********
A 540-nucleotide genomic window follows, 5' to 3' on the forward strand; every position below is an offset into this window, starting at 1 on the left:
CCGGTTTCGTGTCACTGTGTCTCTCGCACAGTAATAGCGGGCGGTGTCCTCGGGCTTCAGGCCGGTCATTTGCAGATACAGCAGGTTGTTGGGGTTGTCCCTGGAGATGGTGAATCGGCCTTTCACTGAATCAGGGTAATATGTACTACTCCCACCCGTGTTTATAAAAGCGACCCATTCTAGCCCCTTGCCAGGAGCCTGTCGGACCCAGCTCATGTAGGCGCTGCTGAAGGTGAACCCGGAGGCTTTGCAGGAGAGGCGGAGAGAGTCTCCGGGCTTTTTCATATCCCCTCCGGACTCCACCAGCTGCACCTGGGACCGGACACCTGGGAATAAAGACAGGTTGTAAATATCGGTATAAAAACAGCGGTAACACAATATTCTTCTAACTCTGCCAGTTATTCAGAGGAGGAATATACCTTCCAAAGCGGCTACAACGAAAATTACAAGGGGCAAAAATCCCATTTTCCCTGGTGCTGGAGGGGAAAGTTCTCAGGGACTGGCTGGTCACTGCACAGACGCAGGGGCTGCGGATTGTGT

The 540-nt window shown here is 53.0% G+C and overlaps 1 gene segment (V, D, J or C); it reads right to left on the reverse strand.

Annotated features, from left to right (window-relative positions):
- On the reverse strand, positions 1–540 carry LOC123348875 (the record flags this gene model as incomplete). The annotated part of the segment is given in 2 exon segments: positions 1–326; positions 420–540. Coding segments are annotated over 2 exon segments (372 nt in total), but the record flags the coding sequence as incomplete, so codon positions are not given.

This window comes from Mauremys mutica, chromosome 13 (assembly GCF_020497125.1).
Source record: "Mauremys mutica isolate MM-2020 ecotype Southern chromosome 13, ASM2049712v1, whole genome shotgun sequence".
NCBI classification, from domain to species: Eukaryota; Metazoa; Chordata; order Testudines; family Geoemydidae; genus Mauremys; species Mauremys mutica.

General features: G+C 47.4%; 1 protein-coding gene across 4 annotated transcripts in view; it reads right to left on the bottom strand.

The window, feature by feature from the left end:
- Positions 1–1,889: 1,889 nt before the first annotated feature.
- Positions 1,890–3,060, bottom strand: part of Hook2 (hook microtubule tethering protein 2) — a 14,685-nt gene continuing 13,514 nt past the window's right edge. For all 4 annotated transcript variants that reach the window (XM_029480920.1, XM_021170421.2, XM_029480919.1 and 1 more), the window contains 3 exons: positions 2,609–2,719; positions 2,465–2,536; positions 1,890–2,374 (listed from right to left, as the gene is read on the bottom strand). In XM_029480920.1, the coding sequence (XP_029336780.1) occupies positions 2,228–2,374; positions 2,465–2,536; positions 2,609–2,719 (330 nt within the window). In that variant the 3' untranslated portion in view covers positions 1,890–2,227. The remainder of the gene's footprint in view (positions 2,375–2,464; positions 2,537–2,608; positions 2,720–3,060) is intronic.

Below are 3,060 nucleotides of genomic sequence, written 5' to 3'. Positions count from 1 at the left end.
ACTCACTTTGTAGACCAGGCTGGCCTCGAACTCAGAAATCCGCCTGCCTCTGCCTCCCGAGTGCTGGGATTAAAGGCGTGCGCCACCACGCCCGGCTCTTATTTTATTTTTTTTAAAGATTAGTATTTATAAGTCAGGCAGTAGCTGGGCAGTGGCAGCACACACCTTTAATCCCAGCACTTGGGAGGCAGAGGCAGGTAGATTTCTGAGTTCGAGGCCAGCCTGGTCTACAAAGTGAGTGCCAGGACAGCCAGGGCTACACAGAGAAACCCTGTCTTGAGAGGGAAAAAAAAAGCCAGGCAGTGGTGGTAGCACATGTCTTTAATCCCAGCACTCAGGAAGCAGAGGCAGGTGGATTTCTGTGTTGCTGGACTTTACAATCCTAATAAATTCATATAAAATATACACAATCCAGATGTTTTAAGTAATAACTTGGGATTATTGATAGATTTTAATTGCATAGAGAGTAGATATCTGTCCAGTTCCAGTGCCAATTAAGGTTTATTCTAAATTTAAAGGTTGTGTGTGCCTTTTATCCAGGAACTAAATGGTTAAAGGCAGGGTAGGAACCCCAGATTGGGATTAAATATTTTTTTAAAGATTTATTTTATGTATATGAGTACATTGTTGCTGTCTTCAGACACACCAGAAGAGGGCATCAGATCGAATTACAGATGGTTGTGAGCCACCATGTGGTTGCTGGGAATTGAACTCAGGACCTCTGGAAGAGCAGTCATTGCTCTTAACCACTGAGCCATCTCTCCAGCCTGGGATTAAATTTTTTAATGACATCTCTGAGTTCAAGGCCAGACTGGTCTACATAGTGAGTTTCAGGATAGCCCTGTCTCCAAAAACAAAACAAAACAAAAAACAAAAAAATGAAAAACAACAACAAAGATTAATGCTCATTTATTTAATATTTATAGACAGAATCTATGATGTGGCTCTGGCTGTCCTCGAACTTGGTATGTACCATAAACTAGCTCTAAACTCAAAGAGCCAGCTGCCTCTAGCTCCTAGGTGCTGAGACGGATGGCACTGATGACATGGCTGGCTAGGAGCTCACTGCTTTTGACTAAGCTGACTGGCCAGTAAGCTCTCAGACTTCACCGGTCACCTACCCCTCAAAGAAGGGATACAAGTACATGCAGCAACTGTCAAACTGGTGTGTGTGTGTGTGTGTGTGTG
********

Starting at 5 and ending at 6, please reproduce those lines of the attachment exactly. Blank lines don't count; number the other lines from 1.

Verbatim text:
- On the reverse strand, positions 1–540 carry LOC123348875 (the record flags this gene model as incomplete). The annotated part of the segment is given in 2 exon segments: positions 1–326; positions 420–540. Coding segments are annotated over 2 exon segments (372 nt in total), but the record flags the coding sequence as incomplete, so codon positions are not given.

This window comes from Mauremys mutica, chromosome 13 (assembly GCF_020497125.1).